Crushing photos show emaciated elephant forced to perform during festival in Sri Lanka

Heartbreaking images of a severely malnourished elephant forced to perform during an annual festival in Sri Lanka have caused international outrage and reignited debate over the majestic creatures' frequent mistreatment in captivity. 

Photos of Tikiiri, an elderly elephant who is kept at the Tooth temple in the city of Kandy, went viral after the Save Elephant Foundation shared them on Facebook Tuesday to mark World Elephant Day.

According to the animal-rights group, Tikiiri is one of 60 elephants forced to walk in the yearly parades for 10 straight nights amid noise, smoke and fireworks to celebrate the Perahera Festival, or Festival of the Tooth, meant to pay homage to the sacred tooth relic of Buddha.

"She walks many kilometers every night so that people will feel blessed during the ceremony," the organization wrote. "No one sees her bony body or her weakened condition, because of her costume. No one sees the tears in her eyes, injured by the bright lights that decorate her mask, no one sees her difficulty to step as her legs are short shackled while she walks."

Photos of Tikiiri and the festival: 

19 PHOTOS
Emaciated elephant forced to perform during Perahera Festival festival in Sri Lanka
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Emaciated elephant forced to perform during Perahera Festival festival in Sri Lanka
In this photograph taken on August 14, 2019 elephants decorated for the "Esala Perahera" festival are lead past the Buddhist temple of the Tooth in the ancient hill capital of Kandy, some 116 km from Colombo. - The Temple of the Tooth, Buddhism's holiest shrine on the island, holds the annual festival with traditional drummers and dancers as well as nearly 100 tamed elephants. (Photo by Lakruwan WANNIARACHCHI / AFP) (Photo credit should read LAKRUWAN WANNIARACHCHI/AFP/Getty Images)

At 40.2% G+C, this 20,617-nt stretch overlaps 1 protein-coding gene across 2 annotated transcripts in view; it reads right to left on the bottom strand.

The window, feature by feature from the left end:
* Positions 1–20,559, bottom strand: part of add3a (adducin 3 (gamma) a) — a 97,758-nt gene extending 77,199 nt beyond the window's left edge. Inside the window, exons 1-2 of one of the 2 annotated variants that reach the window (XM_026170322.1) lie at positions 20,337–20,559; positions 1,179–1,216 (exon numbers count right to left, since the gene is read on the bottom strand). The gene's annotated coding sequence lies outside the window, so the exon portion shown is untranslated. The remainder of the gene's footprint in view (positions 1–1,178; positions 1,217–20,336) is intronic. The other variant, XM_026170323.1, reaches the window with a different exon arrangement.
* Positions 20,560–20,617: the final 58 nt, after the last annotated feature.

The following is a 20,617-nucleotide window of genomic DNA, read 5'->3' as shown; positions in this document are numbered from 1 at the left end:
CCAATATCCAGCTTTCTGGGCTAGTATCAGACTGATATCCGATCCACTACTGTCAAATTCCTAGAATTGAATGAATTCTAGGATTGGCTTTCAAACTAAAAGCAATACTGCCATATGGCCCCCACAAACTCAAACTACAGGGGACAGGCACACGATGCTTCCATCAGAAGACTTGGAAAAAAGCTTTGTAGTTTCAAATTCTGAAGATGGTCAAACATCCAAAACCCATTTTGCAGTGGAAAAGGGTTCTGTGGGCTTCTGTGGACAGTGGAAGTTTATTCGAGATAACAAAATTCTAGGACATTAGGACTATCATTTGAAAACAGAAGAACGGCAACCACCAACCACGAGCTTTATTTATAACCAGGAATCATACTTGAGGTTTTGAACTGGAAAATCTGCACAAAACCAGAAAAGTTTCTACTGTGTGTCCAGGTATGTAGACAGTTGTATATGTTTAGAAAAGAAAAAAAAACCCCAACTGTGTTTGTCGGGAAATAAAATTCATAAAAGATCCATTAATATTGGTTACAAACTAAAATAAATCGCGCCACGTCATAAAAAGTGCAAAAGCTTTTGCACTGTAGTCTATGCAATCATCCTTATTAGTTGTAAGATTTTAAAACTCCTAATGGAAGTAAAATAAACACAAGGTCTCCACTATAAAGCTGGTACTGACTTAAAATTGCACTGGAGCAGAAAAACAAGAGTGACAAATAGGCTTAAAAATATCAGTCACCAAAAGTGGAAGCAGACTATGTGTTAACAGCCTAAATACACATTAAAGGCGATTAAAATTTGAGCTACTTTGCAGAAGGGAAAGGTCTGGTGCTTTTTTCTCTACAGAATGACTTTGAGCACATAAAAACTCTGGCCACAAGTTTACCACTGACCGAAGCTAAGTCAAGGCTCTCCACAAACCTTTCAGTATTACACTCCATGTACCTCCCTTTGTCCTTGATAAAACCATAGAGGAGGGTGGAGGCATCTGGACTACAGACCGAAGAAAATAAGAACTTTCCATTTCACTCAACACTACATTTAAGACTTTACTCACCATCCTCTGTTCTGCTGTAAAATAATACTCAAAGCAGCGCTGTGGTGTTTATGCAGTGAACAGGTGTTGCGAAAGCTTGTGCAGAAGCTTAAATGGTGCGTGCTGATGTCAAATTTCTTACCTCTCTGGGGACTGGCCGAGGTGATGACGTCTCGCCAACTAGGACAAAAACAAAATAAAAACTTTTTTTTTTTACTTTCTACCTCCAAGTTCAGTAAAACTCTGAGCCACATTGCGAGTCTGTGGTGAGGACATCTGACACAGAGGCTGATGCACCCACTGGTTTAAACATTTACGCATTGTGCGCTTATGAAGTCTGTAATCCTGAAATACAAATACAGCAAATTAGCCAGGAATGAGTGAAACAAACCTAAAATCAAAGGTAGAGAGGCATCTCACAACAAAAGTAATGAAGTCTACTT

In this photograph taken on August 14, 2019 an elephant decorated for the "Esala Perahera" festival is lead past the Buddhist temple of the Tooth in the ancient hill capital of Kandy, some 116 km from Colombo. - The Temple of the Tooth, Buddhism's holiest shrine on the island, holds the annual festival with traditional drummers and dancers as well as nearly 100 tamed elephants. (Photo by Lakruwan WANNIARACHCHI / AFP) (Photo credit should read LAKRUWAN WANNIARACHCHI/AFP/Getty Images)
TOPSHOT - In this photograph taken on August 14, 2019 elephants decorated for the "Esala Perahera" festival are lead past the Buddhist temple of the Tooth in the ancient hill capital of Kandy, some 116 km from Colombo. - The Temple of the Tooth, Buddhism's holiest shrine on the island, holds the annual festival with traditional drummers and dancers as well as nearly 100 tamed elephants. (Photo by Lakruwan WANNIARACHCHI / AFP) (Photo credit should read LAKRUWAN WANNIARACHCHI/AFP/Getty Images)
In this photograph taken on August 14, 2019 participants lead elephants decorated for the "Esala Perahera" festival during a parade near the Buddhist temple of the Tooth in the ancient hill capital of Kandy, some 116 km from Colombo. - The Temple of the Tooth, Buddhism's holiest shrine on the island, holds the annual festival with traditional drummers and dancers as well as nearly 100 tamed elephants. (Photo by Lakruwan WANNIARACHCHI / AFP) (Photo credit should read LAKRUWAN WANNIARACHCHI/AFP/Getty Images)